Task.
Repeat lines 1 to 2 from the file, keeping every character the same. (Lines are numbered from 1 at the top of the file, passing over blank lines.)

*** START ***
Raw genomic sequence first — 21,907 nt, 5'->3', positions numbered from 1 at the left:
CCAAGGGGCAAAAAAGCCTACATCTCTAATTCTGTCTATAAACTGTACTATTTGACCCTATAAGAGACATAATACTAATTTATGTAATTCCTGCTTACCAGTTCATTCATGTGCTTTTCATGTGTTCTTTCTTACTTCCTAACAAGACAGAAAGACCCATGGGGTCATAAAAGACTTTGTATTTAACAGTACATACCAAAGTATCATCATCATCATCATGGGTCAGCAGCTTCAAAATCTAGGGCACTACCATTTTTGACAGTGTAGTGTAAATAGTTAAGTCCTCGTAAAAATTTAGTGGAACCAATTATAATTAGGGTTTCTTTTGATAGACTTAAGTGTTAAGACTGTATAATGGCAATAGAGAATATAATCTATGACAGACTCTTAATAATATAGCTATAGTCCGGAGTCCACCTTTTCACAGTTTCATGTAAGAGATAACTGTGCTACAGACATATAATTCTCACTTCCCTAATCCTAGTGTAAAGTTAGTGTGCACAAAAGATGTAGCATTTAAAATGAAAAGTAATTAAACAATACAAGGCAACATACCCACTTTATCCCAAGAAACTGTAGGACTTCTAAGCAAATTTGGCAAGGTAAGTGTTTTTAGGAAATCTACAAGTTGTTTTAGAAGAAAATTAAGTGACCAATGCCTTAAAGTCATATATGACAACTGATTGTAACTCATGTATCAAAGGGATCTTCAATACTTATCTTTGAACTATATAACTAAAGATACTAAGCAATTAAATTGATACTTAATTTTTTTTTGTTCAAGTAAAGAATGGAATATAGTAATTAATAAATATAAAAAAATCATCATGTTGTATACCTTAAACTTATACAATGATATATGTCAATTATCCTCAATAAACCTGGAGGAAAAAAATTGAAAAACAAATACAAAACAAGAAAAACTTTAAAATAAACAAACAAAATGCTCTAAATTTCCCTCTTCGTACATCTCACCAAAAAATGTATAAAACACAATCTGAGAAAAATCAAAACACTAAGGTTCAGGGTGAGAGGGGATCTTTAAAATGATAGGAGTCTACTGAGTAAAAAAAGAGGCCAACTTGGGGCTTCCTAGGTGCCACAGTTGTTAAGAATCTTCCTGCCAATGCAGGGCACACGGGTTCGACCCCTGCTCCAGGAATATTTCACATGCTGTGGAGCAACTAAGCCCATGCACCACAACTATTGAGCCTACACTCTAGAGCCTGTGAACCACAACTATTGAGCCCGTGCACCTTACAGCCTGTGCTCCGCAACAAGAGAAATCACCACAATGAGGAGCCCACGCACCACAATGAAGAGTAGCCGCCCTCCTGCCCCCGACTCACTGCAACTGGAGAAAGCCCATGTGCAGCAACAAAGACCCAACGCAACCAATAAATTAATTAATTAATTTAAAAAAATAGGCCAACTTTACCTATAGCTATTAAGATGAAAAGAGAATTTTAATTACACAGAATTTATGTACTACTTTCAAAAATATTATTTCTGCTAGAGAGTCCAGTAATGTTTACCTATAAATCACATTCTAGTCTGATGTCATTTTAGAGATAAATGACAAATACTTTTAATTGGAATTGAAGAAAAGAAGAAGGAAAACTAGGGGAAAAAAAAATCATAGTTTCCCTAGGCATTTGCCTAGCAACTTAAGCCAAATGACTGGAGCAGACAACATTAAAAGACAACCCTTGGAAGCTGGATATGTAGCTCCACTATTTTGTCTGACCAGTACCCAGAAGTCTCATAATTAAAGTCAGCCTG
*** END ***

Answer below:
Raw genomic sequence first — 21,907 nt, 5'->3', positions numbered from 1 at the left:
CCAAGGGGCAAAAAAGCCTACATCTCTAATTCTGTCTATAAACTGTACTATTTGACCCTATAAGAGACATAATACTAATTTATGTAATTCCTGCTTACCAGTTCATTCATGTGCTTTTCATGTGTTCTTTCTTACTTCCTAACAAGACAGAAAGACCCATGGGGTCATAAAAGACTTTGTATTTAACAGTACATACCAAAGTATCATCATCATCATCATGGGTCAGCAGCTTCAAAATCTAGGGCACTACCATTTTTGACAGTGTAGTGTAAATAGTTAAGTCCTCGTAAAAATTTAGTGGAACCAATTATAATTAGGGTTTCTTTTGATAGACTTAAGTGTTAAGACTGTATAATGGCAATAGAGAATATAATCTATGACAGACTCTTAATAATATAGCTATAGTCCGGAGTCCACCTTTTCACAGTTTCATGTAAGAGATAACTGTGCTACAGACATATAATTCTCACTTCCCTAATCCTAGTGTAAAGTTAGTGTGCACAAAAGATGTAGCATTTAAAATGAAAAGTAATTAAACAATACAAGGCAACATACCCACTTTATCCCAAGAAACTGTAGGACTTCTAAGCAAATTTGGCAAGGTAAGTGTTTTTAGGAAATCTACAAGTTGTTTTAGAAGAAAATTAAGTGACCAATGCCTTAAAGTCATATATGACAACTGATTGTAACTCATGTATCAAAGGGATCTTCAATACTTATCTTTGAACTATATAACTAAAGATACTAAGCAATTAAATTGATACTTAATTTTTTTTTGTTCAAGTAAAGAATGGAATATAGTAATTAATAAATATAAAAAAATCATCATGTTGTATACCTTAAACTTATACAATGATATATGTCAATTATCCTCAATAAACCTGGAGGAAAAAAATTGAAAAACAAATACAAAACAAGAAAAACTTTAAAATAAACAAACAAAATGCTCTAAATTTCCCTCTTCGTACATCTCACCAAAAAATGTATAAAACACAATCTGAGAAAAATCAAAACACTAAGGTTCAGGGTGAGAGGGGATCTTTAAAATGATAGGAGTCTACTGAGTAAAAAAAGAGGCCAACTTGGGGCTTCCTAGGTGCCACAGTTGTTAAGAATCTTCCTGCCAATGCAGGGCACACGGGTTCGACCCCTGCTCCAGGAATATTTCACATGCTGTGGAGCAACTAAGCCCATGCACCACAACTATTGAGCCTACACTCTAGAGCCTGTGAACCACAACTATTGAGCCCGTGCACCTTACAGCCTGTGCTCCGCAACAAGAGAAATCACCACAATGAGGAGCCCACGCACCACAATGAAGAGTAGCCGCCCTCCTGCCCCCGACTCACTGCAACTGGAGAAAGCCCATGTGCAGCAACAAAGACCCAACGCAACCAATAAATTAATTAATTAATTTAAAAAAATAGGCCAACTTTACCTATAGCTATTAAGATGAAAAGAGAATTTTAATTACACAGAATTTATGTACTACTTTCAAAAATATTATTTCTGCTAGAGAGTCCAGTAATGTTTACCTATAAATCACATTCTAGTCTGATGTCATTTTAGAGATAAATGACAAATACTTTTAATTGGAATTGAAGAAAAGAAGAAGGAAAACTAGGGGAAAAAAAAATCATAGTTTCCCTAGGCATTTGCCTAGCAACTTAAGCCAAATGACTGGAGCAGACAACATTAAAAGACAACCCTTGGAAGCTGGATATGTAGCTCCACTATTTTGTCTGACCAGTACCCAGAAGTCTCATAATTAAAGTCAGCCTG